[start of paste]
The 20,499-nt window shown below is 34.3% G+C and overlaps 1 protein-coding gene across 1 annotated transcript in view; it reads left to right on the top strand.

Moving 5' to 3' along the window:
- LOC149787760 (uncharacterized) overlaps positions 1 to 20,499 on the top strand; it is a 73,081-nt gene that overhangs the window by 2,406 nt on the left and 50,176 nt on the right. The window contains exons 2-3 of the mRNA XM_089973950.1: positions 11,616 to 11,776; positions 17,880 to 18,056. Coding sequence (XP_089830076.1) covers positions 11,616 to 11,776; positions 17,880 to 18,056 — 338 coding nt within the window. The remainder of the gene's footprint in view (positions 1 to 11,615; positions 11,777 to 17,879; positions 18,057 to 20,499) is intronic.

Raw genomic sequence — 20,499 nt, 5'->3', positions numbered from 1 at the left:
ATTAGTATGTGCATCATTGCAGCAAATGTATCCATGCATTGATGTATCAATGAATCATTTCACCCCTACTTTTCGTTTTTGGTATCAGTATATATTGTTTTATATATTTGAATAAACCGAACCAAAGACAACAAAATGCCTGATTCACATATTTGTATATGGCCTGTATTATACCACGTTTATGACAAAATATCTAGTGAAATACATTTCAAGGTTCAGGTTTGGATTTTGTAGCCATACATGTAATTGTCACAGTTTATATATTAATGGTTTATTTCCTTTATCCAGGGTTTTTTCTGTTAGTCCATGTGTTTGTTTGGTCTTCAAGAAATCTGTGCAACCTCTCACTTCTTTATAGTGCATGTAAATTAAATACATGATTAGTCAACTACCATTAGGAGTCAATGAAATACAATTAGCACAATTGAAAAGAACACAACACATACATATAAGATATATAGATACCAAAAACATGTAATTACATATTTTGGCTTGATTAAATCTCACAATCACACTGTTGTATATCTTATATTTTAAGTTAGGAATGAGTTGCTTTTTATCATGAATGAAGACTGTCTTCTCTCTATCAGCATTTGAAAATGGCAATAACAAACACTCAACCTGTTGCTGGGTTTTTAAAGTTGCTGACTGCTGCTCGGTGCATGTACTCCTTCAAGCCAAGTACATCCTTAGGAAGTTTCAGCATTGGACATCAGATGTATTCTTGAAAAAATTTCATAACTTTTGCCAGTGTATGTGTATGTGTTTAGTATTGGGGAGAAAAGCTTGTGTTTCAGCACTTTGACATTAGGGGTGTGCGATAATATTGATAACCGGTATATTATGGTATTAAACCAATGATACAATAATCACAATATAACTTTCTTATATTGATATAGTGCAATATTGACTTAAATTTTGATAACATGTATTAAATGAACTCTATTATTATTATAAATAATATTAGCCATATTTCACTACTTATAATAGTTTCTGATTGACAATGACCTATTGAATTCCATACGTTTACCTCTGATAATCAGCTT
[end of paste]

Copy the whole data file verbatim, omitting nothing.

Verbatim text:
The 20,499-nt window shown below is 34.3% G+C and overlaps 1 protein-coding gene across 1 annotated transcript in view; it reads left to right on the top strand.

Moving 5' to 3' along the window:
- LOC149787760 (uncharacterized) overlaps positions 1 to 20,499 on the top strand; it is a 73,081-nt gene that overhangs the window by 2,406 nt on the left and 50,176 nt on the right. The window contains exons 2-3 of the mRNA XM_089973950.1: positions 11,616 to 11,776; positions 17,880 to 18,056. Coding sequence (XP_089830076.1) covers positions 11,616 to 11,776; positions 17,880 to 18,056 — 338 coding nt within the window. The remainder of the gene's footprint in view (positions 1 to 11,615; positions 11,777 to 17,879; positions 18,057 to 20,499) is intronic.

Raw genomic sequence — 20,499 nt, 5'->3', positions numbered from 1 at the left:
ATTAGTATGTGCATCATTGCAGCAAATGTATCCATGCATTGATGTATCAATGAATCATTTCACCCCTACTTTTCGTTTTTGGTATCAGTATATATTGTTTTATATATTTGAATAAACCGAACCAAAGACAACAAAATGCCTGATTCACATATTTGTATATGGCCTGTATTATACCACGTTTATGACAAAATATCTAGTGAAATACATTTCAAGGTTCAGGTTTGGATTTTGTAGCCATACATGTAATTGTCACAGTTTATATATTAATGGTTTATTTCCTTTATCCAGGGTTTTTTCTGTTAGTCCATGTGTTTGTTTGGTCTTCAAGAAATCTGTGCAACCTCTCACTTCTTTATAGTGCATGTAAATTAAATACATGATTAGTCAACTACCATTAGGAGTCAATGAAATACAATTAGCACAATTGAAAAGAACACAACACATACATATAAGATATATAGATACCAAAAACATGTAATTACATATTTTGGCTTGATTAAATCTCACAATCACACTGTTGTATATCTTATATTTTAAGTTAGGAATGAGTTGCTTTTTATCATGAATGAAGACTGTCTTCTCTCTATCAGCATTTGAAAATGGCAATAACAAACACTCAACCTGTTGCTGGGTTTTTAAAGTTGCTGACTGCTGCTCGGTGCATGTACTCCTTCAAGCCAAGTACATCCTTAGGAAGTTTCAGCATTGGACATCAGATGTATTCTTGAAAAAATTTCATAACTTTTGCCAGTGTATGTGTATGTGTTTAGTATTGGGGAGAAAAGCTTGTGTTTCAGCACTTTGACATTAGGGGTGTGCGATAATATTGATAACCGGTATATTATGGTATTAAACCAATGATACAATAATCACAATATAACTTTCTTATATTGATATAGTGCAATATTGACTTAAATTTTGATAACATGTATTAAATGAACTCTATTATTATTATAAATAATATTAGCCATATTTCACTACTTATAATAGTTTCTGATTGACAATGACCTATTGAATTCCATACGTTTACCTCTGATAATCAGCTT